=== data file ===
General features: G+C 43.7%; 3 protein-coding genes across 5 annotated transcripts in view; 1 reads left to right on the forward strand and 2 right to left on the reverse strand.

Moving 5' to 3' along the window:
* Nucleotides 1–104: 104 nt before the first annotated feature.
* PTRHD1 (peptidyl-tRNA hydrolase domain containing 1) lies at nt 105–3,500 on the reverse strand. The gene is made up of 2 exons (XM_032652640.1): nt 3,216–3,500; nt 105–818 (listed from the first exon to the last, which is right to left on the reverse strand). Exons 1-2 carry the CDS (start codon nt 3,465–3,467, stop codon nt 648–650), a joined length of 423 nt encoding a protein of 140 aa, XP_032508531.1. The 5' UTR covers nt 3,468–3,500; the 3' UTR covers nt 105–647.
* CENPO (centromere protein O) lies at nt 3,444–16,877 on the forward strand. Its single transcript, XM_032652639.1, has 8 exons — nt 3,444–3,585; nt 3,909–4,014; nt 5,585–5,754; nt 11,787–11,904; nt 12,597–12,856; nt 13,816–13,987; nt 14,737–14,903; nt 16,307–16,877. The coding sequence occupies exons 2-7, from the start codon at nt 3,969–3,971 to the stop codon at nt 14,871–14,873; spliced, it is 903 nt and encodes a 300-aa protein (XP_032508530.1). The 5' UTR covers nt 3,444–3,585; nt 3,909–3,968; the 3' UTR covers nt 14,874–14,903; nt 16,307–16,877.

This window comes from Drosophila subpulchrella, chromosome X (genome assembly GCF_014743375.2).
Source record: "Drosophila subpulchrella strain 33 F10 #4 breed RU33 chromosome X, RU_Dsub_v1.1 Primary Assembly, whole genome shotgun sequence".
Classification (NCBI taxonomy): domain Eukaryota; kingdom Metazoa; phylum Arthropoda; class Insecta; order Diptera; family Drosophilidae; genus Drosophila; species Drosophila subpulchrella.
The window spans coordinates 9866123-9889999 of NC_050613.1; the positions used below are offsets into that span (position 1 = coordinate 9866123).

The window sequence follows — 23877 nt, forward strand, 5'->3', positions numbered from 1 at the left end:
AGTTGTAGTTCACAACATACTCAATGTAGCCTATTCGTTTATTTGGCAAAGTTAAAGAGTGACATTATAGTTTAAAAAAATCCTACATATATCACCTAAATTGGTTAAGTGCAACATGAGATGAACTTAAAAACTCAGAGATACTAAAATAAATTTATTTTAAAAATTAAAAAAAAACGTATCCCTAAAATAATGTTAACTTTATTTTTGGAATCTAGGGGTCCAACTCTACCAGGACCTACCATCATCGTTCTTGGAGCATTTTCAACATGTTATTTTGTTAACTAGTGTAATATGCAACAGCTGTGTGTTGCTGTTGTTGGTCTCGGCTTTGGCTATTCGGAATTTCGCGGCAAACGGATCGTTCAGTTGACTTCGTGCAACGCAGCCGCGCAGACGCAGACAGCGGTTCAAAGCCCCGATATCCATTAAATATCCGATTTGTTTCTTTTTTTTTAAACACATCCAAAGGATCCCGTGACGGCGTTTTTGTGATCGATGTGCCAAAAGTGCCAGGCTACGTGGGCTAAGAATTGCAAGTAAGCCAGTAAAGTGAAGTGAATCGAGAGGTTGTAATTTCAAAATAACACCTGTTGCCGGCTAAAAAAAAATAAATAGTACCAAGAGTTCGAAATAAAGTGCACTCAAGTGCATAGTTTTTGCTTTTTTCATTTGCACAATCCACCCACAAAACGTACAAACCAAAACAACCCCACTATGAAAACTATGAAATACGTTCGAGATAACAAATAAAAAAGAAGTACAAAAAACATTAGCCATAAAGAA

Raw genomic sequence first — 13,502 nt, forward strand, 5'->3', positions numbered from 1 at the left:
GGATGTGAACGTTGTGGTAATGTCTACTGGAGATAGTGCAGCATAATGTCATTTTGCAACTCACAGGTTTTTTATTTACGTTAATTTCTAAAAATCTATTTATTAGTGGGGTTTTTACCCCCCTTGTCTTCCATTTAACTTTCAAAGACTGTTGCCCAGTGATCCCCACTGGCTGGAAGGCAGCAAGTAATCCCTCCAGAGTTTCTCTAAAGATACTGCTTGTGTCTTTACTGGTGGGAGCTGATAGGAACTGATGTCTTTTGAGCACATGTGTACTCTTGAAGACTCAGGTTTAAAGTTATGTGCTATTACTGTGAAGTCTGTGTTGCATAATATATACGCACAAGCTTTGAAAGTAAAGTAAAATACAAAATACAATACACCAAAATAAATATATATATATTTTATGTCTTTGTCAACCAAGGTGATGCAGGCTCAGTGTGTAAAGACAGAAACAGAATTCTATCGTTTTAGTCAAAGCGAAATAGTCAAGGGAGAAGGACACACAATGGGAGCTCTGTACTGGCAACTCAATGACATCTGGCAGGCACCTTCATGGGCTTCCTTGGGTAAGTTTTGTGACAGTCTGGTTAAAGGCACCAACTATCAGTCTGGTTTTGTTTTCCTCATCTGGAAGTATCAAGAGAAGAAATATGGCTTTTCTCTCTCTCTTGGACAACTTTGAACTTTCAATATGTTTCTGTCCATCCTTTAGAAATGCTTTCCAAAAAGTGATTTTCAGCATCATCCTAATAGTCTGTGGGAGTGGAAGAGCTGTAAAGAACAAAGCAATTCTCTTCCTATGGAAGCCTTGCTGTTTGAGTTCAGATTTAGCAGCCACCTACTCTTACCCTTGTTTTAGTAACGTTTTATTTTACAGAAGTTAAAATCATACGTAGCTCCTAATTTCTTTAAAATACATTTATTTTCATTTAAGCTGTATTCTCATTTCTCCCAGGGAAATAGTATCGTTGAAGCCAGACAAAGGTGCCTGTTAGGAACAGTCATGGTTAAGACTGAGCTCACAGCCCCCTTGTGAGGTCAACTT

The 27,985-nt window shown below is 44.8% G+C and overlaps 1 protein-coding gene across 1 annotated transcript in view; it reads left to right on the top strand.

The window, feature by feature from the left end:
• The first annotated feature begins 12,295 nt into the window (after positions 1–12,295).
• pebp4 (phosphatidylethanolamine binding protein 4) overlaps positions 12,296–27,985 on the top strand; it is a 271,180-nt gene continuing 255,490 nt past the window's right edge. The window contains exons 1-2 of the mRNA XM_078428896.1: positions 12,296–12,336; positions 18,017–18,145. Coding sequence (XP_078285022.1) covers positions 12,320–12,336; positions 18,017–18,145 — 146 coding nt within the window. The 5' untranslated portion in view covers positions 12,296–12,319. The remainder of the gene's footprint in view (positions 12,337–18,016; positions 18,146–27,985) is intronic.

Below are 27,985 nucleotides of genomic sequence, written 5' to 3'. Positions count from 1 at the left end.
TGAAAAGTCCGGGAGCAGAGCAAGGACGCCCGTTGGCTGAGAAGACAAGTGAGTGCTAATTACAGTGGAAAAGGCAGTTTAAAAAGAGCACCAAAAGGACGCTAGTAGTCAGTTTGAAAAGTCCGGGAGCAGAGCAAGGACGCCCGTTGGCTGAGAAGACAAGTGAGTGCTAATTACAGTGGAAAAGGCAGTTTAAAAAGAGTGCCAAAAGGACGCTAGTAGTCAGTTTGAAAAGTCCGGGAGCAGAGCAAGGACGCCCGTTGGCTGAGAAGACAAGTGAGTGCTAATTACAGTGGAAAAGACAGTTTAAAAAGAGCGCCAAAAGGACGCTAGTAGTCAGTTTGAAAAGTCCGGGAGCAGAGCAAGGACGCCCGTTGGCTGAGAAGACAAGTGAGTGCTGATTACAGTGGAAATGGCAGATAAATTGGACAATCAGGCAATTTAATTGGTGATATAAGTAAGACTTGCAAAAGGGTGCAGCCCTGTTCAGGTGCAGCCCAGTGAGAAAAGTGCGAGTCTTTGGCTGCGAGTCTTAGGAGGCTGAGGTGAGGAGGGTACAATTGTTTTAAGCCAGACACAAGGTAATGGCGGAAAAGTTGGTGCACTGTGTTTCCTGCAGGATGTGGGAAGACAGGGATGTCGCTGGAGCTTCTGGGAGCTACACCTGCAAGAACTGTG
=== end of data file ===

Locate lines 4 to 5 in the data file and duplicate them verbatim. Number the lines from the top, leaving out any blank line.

* PTRHD1 (peptidyl-tRNA hydrolase domain containing 1) lies at nt 105–3,500 on the reverse strand. The gene is made up of 2 exons (XM_032652640.1): nt 3,216–3,500; nt 105–818 (listed from the first exon to the last, which is right to left on the reverse strand). Exons 1-2 carry the CDS (start codon nt 3,465–3,467, stop codon nt 648–650), a joined length of 423 nt encoding a protein of 140 aa, XP_032508531.1. The 5' UTR covers nt 3,468–3,500; the 3' UTR covers nt 105–647.
* CENPO (centromere protein O) lies at nt 3,444–16,877 on the forward strand. Its single transcript, XM_032652639.1, has 8 exons — nt 3,444–3,585; nt 3,909–4,014; nt 5,585–5,754; nt 11,787–11,904; nt 12,597–12,856; nt 13,816–13,987; nt 14,737–14,903; nt 16,307–16,877. The coding sequence occupies exons 2-7, from the start codon at nt 3,969–3,971 to the stop codon at nt 14,871–14,873; spliced, it is 903 nt and encodes a 300-aa protein (XP_032508530.1). The 5' UTR covers nt 3,444–3,585; nt 3,909–3,968; the 3' UTR covers nt 14,874–14,903; nt 16,307–16,877.